Does your town have a manufacturing district that just feels very 1960s? That’s probably because that’s the last time anyone’s invested in them as we slowly evolve to an information-based economy. However, the Olneyville neighborhood in Providence, RI isn’t going to settle for living in that bygone era.
The City designated 175 acres for development investment based on a more contemporary economy – the Promenade District – with 10,000 new jobs, 2000 new residents, and 153 acres of park land. They were also wise enough to recognize that the abandoned Worsted textile mill, built in 1887, would be a haven for the creative class, resulting in what is today known as Rising Sun Mills (pictured), 12 acres and 313,000 s.f. of lofts, artist workspace, and retail. That they chose to allow Struever Bros. Eccles & Rouse to develop it shows that they really do understand what the creative class wants.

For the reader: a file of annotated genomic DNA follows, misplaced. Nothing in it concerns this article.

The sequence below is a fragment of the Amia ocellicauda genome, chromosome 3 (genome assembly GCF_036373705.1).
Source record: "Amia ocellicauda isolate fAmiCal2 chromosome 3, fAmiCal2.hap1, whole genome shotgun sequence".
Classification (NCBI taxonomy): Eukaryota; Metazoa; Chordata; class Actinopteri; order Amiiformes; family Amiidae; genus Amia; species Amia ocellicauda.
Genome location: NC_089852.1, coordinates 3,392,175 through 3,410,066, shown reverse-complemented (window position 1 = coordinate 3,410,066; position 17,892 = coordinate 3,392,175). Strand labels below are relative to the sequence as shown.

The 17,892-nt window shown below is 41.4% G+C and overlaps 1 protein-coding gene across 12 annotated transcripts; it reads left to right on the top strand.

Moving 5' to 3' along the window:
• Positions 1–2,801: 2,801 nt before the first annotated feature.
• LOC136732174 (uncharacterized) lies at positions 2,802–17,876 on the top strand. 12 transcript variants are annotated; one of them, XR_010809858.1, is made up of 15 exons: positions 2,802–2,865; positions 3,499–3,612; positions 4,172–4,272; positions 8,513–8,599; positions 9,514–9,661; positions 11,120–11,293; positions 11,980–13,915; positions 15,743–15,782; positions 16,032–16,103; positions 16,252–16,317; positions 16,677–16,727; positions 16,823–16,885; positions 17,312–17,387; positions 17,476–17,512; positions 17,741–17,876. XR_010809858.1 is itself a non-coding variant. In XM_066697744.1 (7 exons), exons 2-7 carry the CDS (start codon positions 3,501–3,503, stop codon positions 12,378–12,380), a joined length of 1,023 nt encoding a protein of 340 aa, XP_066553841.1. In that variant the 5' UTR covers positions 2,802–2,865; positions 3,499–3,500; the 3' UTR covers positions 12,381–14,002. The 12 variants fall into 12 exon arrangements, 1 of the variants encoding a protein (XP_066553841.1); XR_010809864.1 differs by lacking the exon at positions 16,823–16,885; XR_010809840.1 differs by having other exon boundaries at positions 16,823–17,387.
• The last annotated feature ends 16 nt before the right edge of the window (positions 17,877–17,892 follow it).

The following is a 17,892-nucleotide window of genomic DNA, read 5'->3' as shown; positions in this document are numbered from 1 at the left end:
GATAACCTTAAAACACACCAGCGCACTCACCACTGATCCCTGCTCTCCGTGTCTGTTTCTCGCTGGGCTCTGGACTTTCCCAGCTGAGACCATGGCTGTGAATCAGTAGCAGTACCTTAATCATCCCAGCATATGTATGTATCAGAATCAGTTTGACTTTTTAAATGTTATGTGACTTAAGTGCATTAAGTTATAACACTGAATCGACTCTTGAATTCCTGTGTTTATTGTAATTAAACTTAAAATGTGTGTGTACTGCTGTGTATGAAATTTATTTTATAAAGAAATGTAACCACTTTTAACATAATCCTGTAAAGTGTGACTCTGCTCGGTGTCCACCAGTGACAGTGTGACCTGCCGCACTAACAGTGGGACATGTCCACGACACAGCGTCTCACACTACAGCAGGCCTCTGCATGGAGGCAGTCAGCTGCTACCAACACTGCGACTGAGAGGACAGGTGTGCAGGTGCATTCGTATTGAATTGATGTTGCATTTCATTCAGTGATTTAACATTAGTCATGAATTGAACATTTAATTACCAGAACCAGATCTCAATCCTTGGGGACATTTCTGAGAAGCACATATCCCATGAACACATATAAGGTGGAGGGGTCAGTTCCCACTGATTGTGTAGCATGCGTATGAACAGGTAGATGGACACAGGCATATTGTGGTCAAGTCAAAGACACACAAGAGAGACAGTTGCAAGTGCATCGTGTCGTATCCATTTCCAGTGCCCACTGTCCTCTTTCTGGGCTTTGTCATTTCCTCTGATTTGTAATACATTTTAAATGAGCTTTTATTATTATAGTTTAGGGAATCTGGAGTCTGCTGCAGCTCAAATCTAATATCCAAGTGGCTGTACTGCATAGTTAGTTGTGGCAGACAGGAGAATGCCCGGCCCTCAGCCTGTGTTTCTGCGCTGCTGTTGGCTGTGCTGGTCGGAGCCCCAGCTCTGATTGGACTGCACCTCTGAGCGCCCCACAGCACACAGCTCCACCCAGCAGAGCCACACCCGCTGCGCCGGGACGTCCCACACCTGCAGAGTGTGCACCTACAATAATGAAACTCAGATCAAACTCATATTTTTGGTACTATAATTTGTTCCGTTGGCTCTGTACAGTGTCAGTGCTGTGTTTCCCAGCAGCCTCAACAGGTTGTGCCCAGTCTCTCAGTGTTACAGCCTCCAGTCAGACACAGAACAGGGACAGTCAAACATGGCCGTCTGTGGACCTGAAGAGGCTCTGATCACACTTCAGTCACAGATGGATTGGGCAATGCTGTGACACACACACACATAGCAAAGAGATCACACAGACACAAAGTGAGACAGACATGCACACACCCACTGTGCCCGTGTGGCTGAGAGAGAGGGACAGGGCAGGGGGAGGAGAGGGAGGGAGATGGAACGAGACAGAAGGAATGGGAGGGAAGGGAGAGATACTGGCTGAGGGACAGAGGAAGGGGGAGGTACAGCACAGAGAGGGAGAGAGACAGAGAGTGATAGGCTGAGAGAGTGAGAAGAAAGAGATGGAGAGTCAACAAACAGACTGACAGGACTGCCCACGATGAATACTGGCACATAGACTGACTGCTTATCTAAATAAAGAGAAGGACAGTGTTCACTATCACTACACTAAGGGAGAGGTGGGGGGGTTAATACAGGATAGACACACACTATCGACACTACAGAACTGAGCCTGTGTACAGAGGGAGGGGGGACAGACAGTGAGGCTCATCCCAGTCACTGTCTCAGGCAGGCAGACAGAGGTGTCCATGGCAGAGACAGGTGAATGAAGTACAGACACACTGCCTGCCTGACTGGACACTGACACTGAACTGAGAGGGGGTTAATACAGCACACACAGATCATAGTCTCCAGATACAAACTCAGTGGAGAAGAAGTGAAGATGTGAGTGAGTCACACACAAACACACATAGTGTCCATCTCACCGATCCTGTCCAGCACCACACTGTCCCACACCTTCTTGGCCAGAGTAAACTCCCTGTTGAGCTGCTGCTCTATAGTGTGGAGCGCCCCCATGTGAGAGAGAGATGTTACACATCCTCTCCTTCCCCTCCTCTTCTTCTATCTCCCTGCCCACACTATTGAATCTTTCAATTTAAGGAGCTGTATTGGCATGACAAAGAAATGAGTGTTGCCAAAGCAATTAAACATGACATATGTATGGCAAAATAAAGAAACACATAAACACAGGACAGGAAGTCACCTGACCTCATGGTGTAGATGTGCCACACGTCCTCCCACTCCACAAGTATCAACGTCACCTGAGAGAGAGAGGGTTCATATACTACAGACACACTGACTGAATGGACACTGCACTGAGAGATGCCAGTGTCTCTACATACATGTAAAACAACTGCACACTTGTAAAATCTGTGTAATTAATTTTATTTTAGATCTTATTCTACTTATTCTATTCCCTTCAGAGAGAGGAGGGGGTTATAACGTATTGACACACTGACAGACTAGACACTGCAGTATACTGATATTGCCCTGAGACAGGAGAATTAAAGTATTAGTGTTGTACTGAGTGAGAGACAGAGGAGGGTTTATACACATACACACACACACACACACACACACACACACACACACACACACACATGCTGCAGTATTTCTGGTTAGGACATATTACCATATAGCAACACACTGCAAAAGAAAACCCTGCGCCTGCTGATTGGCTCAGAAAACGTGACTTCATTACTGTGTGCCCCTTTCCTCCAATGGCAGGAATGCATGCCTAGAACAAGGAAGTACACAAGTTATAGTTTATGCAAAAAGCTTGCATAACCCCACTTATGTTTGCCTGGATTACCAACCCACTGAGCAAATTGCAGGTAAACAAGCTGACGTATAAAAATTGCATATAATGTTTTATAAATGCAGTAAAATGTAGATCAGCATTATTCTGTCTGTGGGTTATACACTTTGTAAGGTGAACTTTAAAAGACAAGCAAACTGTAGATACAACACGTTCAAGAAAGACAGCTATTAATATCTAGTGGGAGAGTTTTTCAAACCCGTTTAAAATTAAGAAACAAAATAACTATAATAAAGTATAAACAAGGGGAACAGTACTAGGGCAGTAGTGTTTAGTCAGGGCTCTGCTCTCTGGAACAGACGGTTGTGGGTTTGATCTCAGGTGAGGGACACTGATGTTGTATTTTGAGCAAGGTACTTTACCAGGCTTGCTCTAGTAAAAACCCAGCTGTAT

If the City had established a beta community beforehand, this would be exactly the kind of implementation program and resulting development suggested in the previous entry, How can a City establish a ‘beta community’ to attract the creative class?